A member of the jury that convicted Occupy protester Cecily McMillan of felony assault against an officer yesterday now tells the Guardian he or she regrets their verdict. “I’m very remorseful about it,” the unidentified juror said. “Most just wanted her to do probation, maybe some community service. But now what I’m hearing is seven years in jail? That’s ludicrous. Even a year in jail is ridiculous.”

“For most of the jury, the video said it all,” the juror told the paper, referring to this grainy footage in which you can see Cecily McMillan elbow Officer Grantley Bovell (0:20). It's impossible to see in the video whether Officer Bovell violently grabbed her breast, which is what she says caused her to rear back and strike him in the face. A photo of a large bruise on her breast was also shown to the jury. In another video, bystanders recount how McMillan suffered a seizure and was unattended by police or medical personnel for several minutes.

The juror said that an immediate vote after the 12 were sent out for deliberation found they were split 9-3 in favour of convicting. After everyone watched the clip again in the jury room, the juror said, two of the three hold-outs switched to the majority, leaving only the juror who approached the Guardian in favour of acquitting the 25-year-old. Sensing “a losing battle”, the juror agreed to join them in a unanimous verdict.

However, once the trial had concluded, the jurors were allowed to conduct their own research of the case and learn about McMillan's possible sentence of seven years in prison. Once the jury saw what they had potentially sentenced her to, “they felt bad,” the juror said.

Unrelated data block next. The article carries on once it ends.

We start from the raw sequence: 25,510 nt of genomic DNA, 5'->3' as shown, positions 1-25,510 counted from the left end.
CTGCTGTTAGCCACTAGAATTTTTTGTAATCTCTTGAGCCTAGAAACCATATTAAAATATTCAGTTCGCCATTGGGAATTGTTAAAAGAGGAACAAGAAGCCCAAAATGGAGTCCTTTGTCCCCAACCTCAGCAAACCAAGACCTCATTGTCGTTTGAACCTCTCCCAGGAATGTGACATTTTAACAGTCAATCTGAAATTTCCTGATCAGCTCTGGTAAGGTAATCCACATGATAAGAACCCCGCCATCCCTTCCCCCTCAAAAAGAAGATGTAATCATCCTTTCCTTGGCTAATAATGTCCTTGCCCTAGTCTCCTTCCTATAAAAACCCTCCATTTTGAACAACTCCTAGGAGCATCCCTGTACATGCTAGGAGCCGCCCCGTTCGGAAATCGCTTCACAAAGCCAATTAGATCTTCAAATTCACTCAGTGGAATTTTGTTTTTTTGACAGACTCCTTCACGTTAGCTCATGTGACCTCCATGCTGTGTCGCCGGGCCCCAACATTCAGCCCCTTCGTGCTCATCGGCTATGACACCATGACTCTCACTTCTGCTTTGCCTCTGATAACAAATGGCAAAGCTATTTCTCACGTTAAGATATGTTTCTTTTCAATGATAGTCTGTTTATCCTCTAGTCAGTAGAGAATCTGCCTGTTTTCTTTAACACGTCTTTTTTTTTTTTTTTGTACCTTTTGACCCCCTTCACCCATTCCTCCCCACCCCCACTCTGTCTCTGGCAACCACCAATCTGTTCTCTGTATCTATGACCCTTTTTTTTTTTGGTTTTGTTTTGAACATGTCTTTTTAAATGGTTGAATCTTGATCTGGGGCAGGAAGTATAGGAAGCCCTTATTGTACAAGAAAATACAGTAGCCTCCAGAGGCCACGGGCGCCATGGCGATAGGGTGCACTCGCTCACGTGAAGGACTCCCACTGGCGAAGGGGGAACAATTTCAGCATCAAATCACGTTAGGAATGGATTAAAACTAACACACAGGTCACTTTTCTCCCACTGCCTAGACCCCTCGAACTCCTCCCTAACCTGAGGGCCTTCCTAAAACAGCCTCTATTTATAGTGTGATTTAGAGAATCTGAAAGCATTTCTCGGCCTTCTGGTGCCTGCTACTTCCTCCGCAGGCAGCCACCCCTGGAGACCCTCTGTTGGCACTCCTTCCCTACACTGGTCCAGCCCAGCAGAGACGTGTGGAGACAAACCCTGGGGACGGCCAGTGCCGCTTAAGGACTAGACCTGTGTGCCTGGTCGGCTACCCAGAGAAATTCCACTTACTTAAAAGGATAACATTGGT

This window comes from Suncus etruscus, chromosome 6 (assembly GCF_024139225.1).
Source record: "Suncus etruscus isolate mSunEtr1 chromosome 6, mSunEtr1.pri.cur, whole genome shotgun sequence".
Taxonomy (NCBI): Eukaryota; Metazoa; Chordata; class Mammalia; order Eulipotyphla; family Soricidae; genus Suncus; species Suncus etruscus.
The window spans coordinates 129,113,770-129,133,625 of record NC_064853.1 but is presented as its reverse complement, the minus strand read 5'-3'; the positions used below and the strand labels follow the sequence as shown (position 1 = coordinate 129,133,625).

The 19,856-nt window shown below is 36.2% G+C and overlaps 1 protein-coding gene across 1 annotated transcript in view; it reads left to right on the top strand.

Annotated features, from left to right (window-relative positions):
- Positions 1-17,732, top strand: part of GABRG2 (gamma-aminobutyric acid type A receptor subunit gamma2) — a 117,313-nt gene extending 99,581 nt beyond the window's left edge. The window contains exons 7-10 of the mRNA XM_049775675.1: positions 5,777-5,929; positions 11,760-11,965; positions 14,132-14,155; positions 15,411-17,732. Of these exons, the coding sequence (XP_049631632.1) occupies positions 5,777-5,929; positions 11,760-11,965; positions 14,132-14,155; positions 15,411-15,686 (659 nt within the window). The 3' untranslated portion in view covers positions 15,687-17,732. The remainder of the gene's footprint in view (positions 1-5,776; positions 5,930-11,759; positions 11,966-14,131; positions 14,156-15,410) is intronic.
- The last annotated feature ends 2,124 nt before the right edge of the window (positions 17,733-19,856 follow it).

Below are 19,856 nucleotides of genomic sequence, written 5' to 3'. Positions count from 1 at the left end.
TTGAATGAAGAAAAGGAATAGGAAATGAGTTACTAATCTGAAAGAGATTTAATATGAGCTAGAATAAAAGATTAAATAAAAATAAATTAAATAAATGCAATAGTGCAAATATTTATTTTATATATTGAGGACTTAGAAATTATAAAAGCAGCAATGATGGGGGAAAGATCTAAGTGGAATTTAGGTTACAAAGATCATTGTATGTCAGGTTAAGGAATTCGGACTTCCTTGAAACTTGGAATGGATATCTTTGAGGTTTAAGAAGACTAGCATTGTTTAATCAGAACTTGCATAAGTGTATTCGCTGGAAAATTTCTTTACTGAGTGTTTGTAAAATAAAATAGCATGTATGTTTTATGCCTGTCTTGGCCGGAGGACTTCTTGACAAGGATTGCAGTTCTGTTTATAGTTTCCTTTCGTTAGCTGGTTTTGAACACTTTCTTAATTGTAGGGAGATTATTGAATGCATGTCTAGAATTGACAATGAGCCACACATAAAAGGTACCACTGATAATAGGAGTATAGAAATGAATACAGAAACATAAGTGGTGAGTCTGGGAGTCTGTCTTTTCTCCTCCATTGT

Gawker obtained a few photos of McMillan's arrest that were used as evidence. "Cecily might have thrown her elbow back in reaction to getting grabbed from behind, but I would hardly call that assault," the photographer writes. "I would call that a natural human reaction to being attacked."

During the trial, Martin Stolar, McMillan's attorney, brought up Officer Bovell's ties to the ticket-fixing scandal in the Bronx, and previous allegations that he had assaulted suspects, but Stolar says the video "is the only piece of evidence that a jury could hang its hat on.” Stolar adds, “On a quick glance without analysis, it looks like an assault. But it does not show what happened to Cecily.”

The judge denied McMillan bail until her sentencing on May 19th, and she was sent to Rikers Island until then.